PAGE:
Lifeplan has ten free pots of Glucosamine to give away. Write to: Vegan Offer, Lifeplan Products Ltd, Elizabethan Way, Lutterworth, Leicestershire LE17 4ND.

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OUT AND ABOUT WITH OUR LOCAL VEGAN CAMPAIGNERS For complete listings of Vegan Society Local Contacts and Local Groups, see pages 36 to 39


egan Society Local Contacts and Local Groups are an amazing bunch. When they’re not organising displays and events, they’re getting veganism into their local press. Here, we take a look at some of the fantastic publicity they’ve been generating over the past few months – it really is inspirational stuff.

IT MATTERS TO ME... In April, Woman’s Own magazine featured a full-page article on Emily Richards of Aberdeen Vegans & Friends. Focusing on the decision of Emily and her husband, Mark, to raise their son, Robin, on a vegan diet, the article gave Emily the opportunity to show that children can really thrive on an animal-free diet. The article also allowed her to outline their reasons for being vegan and to talk about the health benefits of a well-balanced vegan diet. Subsequently, a very similar article appeared in the Daily Record, one of Scotland’s best-selling newspapers. Our favourite quote: ‘When I was about 25, I became aware of environmental and social issues related to food production. I realised there was a link between people going hungry in the world and the amount of extra land and food it takes to support the animals.’ Emily and Mark have set up a website all about vegan family life:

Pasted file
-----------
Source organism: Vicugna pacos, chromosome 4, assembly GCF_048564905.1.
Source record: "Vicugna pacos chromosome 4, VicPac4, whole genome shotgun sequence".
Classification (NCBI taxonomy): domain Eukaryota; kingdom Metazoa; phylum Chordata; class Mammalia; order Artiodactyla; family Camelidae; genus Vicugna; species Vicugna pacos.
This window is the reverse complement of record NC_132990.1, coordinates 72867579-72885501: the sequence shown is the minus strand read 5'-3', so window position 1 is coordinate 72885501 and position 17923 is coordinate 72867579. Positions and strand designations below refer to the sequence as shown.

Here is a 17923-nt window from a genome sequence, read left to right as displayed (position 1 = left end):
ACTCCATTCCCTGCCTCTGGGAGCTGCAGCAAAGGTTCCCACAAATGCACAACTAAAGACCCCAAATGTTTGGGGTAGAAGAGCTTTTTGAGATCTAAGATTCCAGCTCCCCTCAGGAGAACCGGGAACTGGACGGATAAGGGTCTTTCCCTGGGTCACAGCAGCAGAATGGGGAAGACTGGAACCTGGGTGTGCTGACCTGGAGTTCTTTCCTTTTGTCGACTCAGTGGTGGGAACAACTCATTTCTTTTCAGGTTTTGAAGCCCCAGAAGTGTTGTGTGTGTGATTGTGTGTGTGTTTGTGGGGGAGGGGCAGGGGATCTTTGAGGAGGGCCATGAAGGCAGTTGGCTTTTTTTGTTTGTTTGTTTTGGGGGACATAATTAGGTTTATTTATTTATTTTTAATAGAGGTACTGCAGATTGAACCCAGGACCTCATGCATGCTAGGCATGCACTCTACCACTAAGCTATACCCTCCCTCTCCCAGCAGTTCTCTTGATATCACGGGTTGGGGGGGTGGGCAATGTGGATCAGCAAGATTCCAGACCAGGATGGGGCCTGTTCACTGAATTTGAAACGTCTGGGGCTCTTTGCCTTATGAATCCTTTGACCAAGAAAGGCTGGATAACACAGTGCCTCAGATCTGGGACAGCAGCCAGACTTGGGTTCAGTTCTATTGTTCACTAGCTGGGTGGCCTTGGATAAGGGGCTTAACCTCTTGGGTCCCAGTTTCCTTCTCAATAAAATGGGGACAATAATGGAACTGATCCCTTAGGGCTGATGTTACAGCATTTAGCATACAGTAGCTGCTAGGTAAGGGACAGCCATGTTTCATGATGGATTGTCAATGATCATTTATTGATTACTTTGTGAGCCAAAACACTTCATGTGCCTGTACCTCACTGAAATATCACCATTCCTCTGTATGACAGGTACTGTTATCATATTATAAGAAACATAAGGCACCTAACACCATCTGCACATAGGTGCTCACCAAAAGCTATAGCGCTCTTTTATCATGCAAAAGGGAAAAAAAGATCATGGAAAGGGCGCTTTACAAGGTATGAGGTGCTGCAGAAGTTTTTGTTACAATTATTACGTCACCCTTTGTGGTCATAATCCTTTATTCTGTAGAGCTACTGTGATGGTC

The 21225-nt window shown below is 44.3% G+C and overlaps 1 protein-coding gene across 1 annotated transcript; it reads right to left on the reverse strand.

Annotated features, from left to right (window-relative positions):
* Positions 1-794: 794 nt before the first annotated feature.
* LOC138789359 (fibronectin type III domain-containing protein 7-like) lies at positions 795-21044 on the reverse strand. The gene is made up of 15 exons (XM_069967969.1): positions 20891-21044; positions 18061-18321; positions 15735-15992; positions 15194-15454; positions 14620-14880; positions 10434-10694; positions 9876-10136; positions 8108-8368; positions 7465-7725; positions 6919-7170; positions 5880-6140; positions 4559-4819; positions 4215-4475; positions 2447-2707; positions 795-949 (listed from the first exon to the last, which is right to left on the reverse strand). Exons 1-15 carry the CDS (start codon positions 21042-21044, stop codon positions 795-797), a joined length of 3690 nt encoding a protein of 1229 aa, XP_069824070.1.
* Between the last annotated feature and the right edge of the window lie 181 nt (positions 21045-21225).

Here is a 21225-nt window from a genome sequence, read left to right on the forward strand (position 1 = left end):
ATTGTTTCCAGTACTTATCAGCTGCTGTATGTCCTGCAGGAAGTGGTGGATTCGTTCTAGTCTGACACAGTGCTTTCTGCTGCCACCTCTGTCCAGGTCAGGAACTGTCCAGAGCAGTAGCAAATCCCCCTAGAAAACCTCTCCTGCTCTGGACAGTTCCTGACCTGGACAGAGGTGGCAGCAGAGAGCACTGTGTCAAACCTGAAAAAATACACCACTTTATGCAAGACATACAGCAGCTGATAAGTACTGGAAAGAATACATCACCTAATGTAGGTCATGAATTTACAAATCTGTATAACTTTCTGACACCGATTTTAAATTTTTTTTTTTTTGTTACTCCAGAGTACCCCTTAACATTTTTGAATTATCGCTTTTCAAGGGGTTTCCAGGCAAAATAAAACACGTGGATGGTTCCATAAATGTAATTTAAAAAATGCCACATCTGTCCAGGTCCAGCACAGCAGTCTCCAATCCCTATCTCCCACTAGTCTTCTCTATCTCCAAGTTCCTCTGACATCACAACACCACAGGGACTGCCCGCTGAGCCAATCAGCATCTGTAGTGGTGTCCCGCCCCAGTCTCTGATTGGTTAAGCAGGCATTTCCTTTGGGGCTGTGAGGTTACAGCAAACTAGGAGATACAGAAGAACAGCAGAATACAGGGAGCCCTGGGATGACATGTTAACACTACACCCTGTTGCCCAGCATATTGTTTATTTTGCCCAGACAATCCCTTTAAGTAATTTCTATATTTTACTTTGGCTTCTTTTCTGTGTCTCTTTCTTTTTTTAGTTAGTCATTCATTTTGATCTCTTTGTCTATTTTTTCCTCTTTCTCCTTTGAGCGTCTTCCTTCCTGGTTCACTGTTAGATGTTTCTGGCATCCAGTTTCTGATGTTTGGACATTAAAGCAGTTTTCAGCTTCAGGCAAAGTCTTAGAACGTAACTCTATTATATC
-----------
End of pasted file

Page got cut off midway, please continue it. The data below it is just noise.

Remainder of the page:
NOT ALL LENTILS AND LETTUCE LEAVES The last time we heard from Marilyn Harrison, Vegan Society Local Contact for Swindon, she was being interviewed on the radio and done it she’s Now paper. local her in g appearin again, with this fantastic full page in the Swindon Evening Advertiser. The article focused on the fact that the whole Harrison family are vegan, with the kids Anish and Euan (now in their twenties) having been vegan all their lives, and showed that they are a happy, healthy lot. It went on to suggest vegan alternatives to animal-based products and listed the best places to eat out in Swindon. Our favourite quote: ‘The Harrison family are living proof that vegans are far from unhealthy.’

GET YOUR GROUP ON THE WEB Thames Valley Vegans and Veggies have launched Local Veggie Web (LVW), the world’s first web creation and hosting service especially for running veggie campaigning groups. LVW allows you to build a complex and integrated website, display your news, your events, your local restaurant and shop reviews, and more. LVW is free to use, requires no web design knowledge or software installation, is expandable and includes a free sub-domain together with free hosting. Find out more at